Actually, neither of us played sports in school at all, but we hoped the team sport would benefit our kids and that they would have some fun with friends and neighbors around town.  So in true 'us' fashion, in the week that followed this game my older son, who is one of the youngest on a team of older players was fidgeting out in the field, (I always wish I could control his "strings" like a marionette when he does this as I think to myself, "What on earth is he doing out there??")

Fortunately, he has improved from last year.  He actually was paying attention in his own way and didn't miss any plays that I know of that day.  He also did had some great up to bats, walking and fouling against a fast pitcher on the other team. Again I caught a piece of conversation, ". . cant' pick your nose. . .this isn't tee ball. . " the rest was lost to the wind, literally the wind was crazy that day.  It is no wonder that when this woman's son, who is a fantastic outfielder, was up to bat and struck out quickly as he stood while the balls whizzed by, the thought crossed my mind, "See lady, nobody's perfect."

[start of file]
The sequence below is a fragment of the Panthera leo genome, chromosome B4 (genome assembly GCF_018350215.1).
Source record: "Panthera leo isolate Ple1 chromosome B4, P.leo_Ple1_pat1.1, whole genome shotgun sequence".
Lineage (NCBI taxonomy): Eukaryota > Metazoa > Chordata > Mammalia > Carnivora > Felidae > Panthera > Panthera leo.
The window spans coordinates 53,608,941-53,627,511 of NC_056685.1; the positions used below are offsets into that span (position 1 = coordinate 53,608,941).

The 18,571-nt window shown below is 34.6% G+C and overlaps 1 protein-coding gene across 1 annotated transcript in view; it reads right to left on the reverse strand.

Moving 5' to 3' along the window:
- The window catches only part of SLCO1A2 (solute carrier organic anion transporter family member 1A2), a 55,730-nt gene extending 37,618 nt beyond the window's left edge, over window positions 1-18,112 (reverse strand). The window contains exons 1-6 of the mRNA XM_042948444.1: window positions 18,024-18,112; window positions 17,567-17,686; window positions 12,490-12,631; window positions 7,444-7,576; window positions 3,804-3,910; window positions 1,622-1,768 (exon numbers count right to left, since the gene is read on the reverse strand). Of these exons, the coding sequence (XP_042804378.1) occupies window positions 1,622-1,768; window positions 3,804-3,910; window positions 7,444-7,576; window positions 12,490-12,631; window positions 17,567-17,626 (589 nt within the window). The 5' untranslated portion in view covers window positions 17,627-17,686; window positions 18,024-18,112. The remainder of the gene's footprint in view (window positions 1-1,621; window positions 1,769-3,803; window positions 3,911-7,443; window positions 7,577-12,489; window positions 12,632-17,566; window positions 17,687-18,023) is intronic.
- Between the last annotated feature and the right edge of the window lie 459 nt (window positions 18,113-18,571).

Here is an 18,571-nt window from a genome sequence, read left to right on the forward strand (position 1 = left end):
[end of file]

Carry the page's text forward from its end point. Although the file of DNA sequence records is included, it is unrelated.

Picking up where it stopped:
I didn't say a word though, because I don't think it is our job as parents of children on the teams to be snarky about the other players, children of our neighbors.  I miss last year's team where the all the parents rooted for each others' kids, we knew how far each of the kids had come since t-ball.  We rooted for kids who were more or less skilled, lower or higher on the intensity scale, having a good game or an off day, and it was our job to cheer them on and encourage them to do their best.